Joelyn Oh / from ref 1
If your partner is likely to devour you after sex, snapping off your genitals inside her and running away might seem a reasonable reproductive strategy. This game plan is used by males of the orb-web spider Nephilengys malabarensis and, it turns out, continues to work in their favour regardless of whether they survive the encounter.
Daiqin Li at the National University of Singapore and his colleagues studied the species and found that after the male breaks away his severed organ continues to pump sperm into the female. This allows him to fertilize her remotely, while denying entry to other males. Even though the male cannot regrow his genitals and so renders himself sterile, he increases the odds that he will father the offspring of his one and only mate. The study is published today in Biology Letters1.
Male spiders deliver their sperm through a pair of structures known as palps, which are found on the sides of their heads. By observing sexual encounters between 25 pairs of virgin N. malabarensis, Li's group found that every coupling ended with damage to the male’s palp. In 12% of cases it was partially severed; in the rest it snapped off completely.
Li thinks that this bizarre strategy, found in only two spider families so far, evolved to counter the female’s penchant for cannibalism. “The females are very aggressive and 75% of them kill the males during sex,” he explains. “The duration of copulation is also very short, and the females initiate the break-off.”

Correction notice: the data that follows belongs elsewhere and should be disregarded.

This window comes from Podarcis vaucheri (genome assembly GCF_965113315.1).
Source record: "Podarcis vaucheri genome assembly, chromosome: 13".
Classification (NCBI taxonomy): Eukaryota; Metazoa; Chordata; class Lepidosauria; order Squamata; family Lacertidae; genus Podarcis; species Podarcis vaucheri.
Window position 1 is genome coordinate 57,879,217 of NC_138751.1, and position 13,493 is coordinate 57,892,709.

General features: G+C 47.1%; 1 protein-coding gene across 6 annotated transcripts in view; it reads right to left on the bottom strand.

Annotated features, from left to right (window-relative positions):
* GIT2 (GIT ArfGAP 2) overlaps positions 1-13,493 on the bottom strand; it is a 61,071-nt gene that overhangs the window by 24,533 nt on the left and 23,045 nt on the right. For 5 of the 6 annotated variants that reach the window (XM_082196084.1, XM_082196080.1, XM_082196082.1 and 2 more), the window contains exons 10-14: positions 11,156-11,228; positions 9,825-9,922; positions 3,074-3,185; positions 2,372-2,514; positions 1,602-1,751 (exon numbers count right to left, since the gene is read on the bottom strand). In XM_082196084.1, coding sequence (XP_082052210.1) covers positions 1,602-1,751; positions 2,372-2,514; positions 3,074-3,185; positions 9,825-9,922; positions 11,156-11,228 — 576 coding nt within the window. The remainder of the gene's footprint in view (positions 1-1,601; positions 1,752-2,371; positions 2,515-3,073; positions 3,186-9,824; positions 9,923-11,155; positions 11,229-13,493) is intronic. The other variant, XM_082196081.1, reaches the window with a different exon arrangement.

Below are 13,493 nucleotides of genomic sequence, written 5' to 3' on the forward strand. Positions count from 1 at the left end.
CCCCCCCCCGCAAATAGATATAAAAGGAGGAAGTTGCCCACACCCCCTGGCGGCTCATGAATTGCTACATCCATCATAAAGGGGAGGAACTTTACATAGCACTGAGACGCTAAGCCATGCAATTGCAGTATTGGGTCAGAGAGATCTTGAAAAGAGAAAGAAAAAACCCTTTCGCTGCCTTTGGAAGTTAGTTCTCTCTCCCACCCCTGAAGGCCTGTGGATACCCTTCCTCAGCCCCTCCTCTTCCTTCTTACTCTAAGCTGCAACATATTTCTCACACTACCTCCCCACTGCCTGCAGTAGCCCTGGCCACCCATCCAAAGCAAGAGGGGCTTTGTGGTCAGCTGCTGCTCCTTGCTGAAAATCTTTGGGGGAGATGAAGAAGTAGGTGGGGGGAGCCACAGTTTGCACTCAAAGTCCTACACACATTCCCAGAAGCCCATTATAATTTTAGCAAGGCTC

By dissecting the mated spiders, Li and his co-workers found that the palp has dispensed only about one-third of its sperm by the time the female pushes the male off. But it continues to transfer sperm after it breaks off, and does so at a faster rate.
“It is quite remarkable,” says Jutta Schneider, who studies sexual interactions in spiders at the University of Hamburg in Germany. “It supports our notion that male spiders of some species are under selection to prolong copulation against the actions of the female.”
Breaking off their palps could confer other benefits on the males. In previous work, Li and colleagues found that the detached palp prevents other males from mating with the female. The eunuchs also become better fighters2. The few males that are not cannibalized remain on the female’s web and guard her aggressively.
They tend to win fights, even against larger opponents, possibly because they are more agile without their heavy palps. Alternatively, it could be that they are highly motivated to protect their one shot at paternity. “He may be busily defending the female from rival males while his sperm is being transferred to his female mate, perhaps even against her evolutionary interest,” says Mark Elgar, an animal behaviourist at the University of Melbourne in Australia.
Elgar wants to know whether females have any counter-adaptations to the male’s strategy. “Does she try to remove the palp of non-preferred males” after they have snapped off in her, for example?
Meanwhile, Matthias Foellmer, a spider specialist at Adelphi University in New York, says that the next step should be a study of the species’ ecology, including their population sizes, and how often males die while looking for mates. With that information, he says, “the benefits of self-emasculation can be compared with the true costs. These may be low if, for example, the probability of finding additional females is low”.
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